© 2022 St. Louis Public Radio
Play Live Radio
Next Up:
Available On Air Stations
Government, Politics & Issues

McCaskill predicts budget deal in December, offers kind words for Blunt -- not for Cruz

This article first appeared in the St. Louis Beacon, Oct. 23, 2013: U.S. Sen. Claire McCaskill predicts that Congress will reach a budget agreement in mid-December that averts a replay of the federal shutdown and near-default that occurred less than a week ago.

Speaking on this week’s Politically Speaking podcast, McCaskill, D-Mo., was optimistic that both parties in both chambers will seek to cut a deal. The podcast is a joint venture between the St. Louis Beacon and St. Louis Public Radio.

McCaskill’s comments were among her most expansive since Congress approved a compromise bill last Wednesday to end the shutdown and avert a default of the nation’s payments on its debts.

“I think we have an opportunity to do some things on spending, hopefully put some flexibility in the sequestration, hopefully do some things on the tax code that allow us to quit picking so many winners and losers in the body of tax code,” she said. “And that we can get a budget deal done by the middle of December and avoid this in January.”

McCaskill was referring to the new deadlines of Jan. 15 for the current continuing budget resolution that keeps the federal government open and the Feb. 7 deadline for lifting the debt ceiling.

McCaskill said she already has been conferring with Republicans in the U.S. Senate, citing U.S. Sens. Susan Collins of Maine, Kelly Ayotte of New Hampshire, Lisa Murkowski of Alaska and Lamar Alexander of Tennessee as senators interested in exploring possible avenues for agreement in any budget deal.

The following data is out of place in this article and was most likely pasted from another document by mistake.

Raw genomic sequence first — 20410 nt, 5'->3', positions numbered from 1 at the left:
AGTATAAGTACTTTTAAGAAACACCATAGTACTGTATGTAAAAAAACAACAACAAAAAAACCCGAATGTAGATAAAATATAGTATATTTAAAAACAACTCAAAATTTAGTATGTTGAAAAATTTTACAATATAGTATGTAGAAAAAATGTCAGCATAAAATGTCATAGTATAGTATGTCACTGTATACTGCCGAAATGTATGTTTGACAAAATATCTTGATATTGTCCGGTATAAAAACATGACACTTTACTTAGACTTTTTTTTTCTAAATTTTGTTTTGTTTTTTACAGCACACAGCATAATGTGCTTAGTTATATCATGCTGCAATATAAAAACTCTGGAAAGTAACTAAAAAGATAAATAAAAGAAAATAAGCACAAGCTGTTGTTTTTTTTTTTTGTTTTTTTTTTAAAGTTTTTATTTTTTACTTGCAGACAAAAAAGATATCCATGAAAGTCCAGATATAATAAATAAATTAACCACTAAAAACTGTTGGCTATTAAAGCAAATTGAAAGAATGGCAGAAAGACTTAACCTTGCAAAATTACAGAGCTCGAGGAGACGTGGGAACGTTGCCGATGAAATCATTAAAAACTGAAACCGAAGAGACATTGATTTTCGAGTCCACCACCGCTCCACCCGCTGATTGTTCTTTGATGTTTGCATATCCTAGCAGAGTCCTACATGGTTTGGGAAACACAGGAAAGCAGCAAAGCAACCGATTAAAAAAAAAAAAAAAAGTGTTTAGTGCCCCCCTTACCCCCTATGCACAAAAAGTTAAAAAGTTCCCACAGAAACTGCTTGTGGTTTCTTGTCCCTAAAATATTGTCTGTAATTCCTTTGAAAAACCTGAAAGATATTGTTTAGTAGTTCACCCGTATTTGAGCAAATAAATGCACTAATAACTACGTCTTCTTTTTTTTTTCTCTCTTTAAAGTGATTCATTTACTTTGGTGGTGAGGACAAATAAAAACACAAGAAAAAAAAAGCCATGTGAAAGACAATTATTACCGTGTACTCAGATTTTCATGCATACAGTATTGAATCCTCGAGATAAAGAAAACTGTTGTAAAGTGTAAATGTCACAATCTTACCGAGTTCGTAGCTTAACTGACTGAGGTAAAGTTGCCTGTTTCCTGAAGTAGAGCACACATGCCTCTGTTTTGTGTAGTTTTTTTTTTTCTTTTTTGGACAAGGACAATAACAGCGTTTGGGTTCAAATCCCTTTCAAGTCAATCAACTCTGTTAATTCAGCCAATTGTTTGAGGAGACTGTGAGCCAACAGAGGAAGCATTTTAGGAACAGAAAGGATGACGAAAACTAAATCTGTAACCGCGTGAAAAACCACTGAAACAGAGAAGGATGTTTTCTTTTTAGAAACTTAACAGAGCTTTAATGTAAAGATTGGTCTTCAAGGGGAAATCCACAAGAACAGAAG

During the 16-day shutdown, McCaskill had been less visible than some of her Missouri colleagues, particularly U.S. Sen. Roy Blunt, R-Mo., who was frequently on TV and held several conference calls with reporters.

“I wasn’t strategically trying to stay quiet,” she said, linking her lower profile during the shutdown to her decision to furlough most of her staff. Blunt did not.

“I treated the furloughs and the shutdown the way the rest of the federal government treated them. And I didn’t feel comfortable not furloughing the majority of my staff,” McCaskill said.

“I’m not being critical of Sen. Blunt. He made a different decision,” she said.

But then McCaskill add that she was aware of the contrast. “Had I left everybody on, and Sen. Blunt had furloughed his staff, I’m sure the Tea Party would have said,  ‘She doesn’t understand the beauty of smaller government' … I’m sure I would have been criticized, ‘The rules don’t apply to her?’ “

Lauds Blunt's compromise approach, blasts Cruz

McCaskill then went on to compliment Blunt, saying he was among the major Republicans in the U.S. Senate who she said acted responsibility by supporting the compromise bill, even though they disliked parts of it.

“He and I disagree on many many things,” McCaskill said. “But he knew how damaging this was to our country. He knew the consequences of us defaulting, which would not be something we felt today, but for decades to come. He knew that it needed to be avoided at all costs.”

McCaskill added that she and Blunt benefited, from a political perspective, because “the beauty of running statewide is that it’s much easier to be a moderate and reasonable, if you’re not worried about your right flank or your left flank in a primary.”

Still, she said she was “shocked and surprised” that all of Missouri’s six Republicans in the U.S. House voted against the compromise.

However, McCaskill’s harshest criticisms were directed at U.S. Sen. Ted Cruz, R-Texas, who she blamed for instigating the shutdown and 16-day standoff.

McCaskill said she had been alerted ahead of time by a Republican senator who told her, “We’re convinced Cruz is going to do this just for himself.”

“He was just trying to make a name for himself,” McCaskill said. “It was like he thought he was in a movie about himself…that he was starring in a movie, and this was his role in a movie.”

Send questions and comments about this story to feedback@stlpublicradio.org.